Imagine a world where no one had a name. Instead of John Doe, you would know “the 185lb, long black haired, 5-foot-11 guy that lives on the corner of 43rd and 5th.” What happened if that guy got a crew cut? To his close friends, he would now be “the 185lb, short black haired, 5-foot-11 guy that lives on the corner of 43rd and 5th.” But not-so-close acquaintances, ex-girlfriends, the florist, cabbie, and the IRS would all know him as his former name. Few would know this new guy. There would be confusion when one group tries to talk to the other about this guy. What happened if he gained a few pounds, too, and moved over to 54th? No one would know who he was, anymore.
That’s why we have names. They are a constant in a dynamic life. They are the dependable value that gives the world security when all else changes. If John dyed his hair blue, moved to Phoenix, and got a sunburn, people would still know who he is. He’s John Doe.
ID attributes do for web objects what names do for humanity. In a world where static web sites are the ones your 12-year-old makes on Geocities, automated QA tools need a little help. Do you have a link to your favorite news site? Today, your automated tool can find that link to <a href=”http://www.cnn.com”>CNN.com</a>, but tomorrow’s <a href=”http://www.msnbc.com”>MSNBC</a> link is lost; the tool is still looking for CNN. So, give the link an ID. That’s its John Doe. The tool can find your link whether it is <a id=”favNewsLink” href=”http://www.cnn.com”>, <a id=”favNewsLink” href=”http://www.msnbc.com”>, or any other link that floats your boat. All it has to do is look for the name. favNewsLink. John Doe.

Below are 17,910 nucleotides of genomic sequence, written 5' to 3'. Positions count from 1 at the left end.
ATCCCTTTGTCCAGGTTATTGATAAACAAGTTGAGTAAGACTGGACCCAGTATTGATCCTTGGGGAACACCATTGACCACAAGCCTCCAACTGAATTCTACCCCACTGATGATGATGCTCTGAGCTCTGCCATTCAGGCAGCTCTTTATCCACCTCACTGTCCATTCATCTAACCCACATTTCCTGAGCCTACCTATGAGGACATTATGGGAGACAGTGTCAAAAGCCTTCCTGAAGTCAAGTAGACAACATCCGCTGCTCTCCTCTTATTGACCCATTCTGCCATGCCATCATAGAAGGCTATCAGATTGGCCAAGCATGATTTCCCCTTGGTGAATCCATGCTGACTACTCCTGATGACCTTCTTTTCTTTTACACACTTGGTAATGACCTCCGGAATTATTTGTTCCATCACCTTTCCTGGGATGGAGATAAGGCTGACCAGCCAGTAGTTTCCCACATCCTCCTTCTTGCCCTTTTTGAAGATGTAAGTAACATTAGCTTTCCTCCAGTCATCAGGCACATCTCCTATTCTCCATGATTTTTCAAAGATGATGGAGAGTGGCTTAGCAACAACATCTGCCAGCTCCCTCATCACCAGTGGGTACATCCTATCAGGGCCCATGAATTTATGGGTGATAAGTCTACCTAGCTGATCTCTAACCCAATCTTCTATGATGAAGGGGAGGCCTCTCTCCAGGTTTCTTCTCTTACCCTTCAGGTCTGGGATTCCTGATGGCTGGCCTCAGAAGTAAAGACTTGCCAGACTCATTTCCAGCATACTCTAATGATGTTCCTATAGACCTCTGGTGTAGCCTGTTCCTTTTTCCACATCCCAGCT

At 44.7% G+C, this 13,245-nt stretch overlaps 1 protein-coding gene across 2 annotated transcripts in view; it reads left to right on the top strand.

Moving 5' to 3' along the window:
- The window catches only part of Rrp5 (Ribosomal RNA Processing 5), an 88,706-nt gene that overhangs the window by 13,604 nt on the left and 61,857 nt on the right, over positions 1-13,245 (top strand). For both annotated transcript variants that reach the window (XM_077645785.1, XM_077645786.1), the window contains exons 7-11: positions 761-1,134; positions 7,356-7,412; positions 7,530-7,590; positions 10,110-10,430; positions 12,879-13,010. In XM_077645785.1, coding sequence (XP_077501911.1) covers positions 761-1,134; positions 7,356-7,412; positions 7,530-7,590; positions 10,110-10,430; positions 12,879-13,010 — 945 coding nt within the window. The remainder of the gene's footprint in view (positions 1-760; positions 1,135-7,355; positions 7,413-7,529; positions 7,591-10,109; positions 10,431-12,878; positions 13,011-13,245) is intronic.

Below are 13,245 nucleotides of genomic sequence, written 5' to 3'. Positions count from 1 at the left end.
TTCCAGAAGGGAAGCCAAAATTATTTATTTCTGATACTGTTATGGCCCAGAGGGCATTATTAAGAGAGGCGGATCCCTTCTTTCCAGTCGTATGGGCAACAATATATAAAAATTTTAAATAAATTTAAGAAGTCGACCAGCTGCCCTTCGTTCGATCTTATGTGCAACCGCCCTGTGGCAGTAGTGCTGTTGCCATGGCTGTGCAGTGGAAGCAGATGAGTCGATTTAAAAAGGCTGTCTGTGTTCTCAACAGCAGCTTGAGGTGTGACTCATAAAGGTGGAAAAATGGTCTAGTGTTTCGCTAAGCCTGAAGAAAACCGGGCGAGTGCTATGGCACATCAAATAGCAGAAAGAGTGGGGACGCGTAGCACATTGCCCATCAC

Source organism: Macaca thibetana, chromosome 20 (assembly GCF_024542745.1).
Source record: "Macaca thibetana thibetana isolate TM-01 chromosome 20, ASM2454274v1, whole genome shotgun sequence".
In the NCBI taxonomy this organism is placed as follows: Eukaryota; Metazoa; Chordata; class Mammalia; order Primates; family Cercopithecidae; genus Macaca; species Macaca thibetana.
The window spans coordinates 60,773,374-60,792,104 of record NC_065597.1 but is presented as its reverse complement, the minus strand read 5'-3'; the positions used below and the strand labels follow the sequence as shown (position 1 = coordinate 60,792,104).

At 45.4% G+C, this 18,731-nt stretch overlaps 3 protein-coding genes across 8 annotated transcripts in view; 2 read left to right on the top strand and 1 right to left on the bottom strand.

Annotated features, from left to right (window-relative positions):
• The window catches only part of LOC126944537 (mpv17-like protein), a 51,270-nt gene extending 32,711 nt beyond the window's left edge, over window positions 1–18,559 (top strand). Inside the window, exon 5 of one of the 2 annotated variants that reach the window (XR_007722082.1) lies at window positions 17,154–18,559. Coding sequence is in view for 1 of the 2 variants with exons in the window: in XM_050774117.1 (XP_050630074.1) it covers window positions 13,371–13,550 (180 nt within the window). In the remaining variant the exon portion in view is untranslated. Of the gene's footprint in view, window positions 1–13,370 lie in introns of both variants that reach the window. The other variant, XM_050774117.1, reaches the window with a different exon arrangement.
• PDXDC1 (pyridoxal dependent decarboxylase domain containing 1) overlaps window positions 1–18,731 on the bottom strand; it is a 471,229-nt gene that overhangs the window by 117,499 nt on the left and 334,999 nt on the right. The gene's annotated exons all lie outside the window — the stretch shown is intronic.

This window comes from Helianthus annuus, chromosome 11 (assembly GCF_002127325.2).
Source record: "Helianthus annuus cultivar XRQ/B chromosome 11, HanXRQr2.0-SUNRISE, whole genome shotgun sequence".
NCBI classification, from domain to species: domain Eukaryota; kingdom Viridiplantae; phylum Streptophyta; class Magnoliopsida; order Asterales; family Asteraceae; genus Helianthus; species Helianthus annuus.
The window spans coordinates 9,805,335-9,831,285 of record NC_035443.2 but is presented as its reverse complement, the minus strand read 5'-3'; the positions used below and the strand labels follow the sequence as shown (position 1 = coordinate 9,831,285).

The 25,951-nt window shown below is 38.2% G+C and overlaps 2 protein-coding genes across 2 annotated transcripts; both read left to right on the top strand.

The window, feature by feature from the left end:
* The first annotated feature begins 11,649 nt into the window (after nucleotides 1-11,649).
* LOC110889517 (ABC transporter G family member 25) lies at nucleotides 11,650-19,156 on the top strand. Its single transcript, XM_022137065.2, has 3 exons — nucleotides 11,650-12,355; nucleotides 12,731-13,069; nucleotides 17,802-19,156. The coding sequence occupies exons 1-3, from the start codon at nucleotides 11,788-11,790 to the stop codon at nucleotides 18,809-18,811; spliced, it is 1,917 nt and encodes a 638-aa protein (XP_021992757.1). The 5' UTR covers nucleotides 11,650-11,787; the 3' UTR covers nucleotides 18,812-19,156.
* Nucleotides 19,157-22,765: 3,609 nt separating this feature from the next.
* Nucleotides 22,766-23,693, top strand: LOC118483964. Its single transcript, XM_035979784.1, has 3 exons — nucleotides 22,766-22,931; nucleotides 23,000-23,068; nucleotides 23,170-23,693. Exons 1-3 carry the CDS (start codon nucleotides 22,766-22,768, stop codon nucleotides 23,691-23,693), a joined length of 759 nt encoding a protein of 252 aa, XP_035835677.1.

Be nice to your automated tools: give your web objects a name. Rename your ‘Comments’ link to ‘Feedback’? John Doe. Change your image of your dog to an image of your cat? John Doe. Multilingual site with translated text? John Doe. It will help you automate your QA process, and you will spend less time retooling your automation scripts and more time downing that Corona. Just don’t forget the lime.
Happy Cinco de Mayo.
The opinions expressed herein are my own personal opinions and do not represent
my employer's view in any way.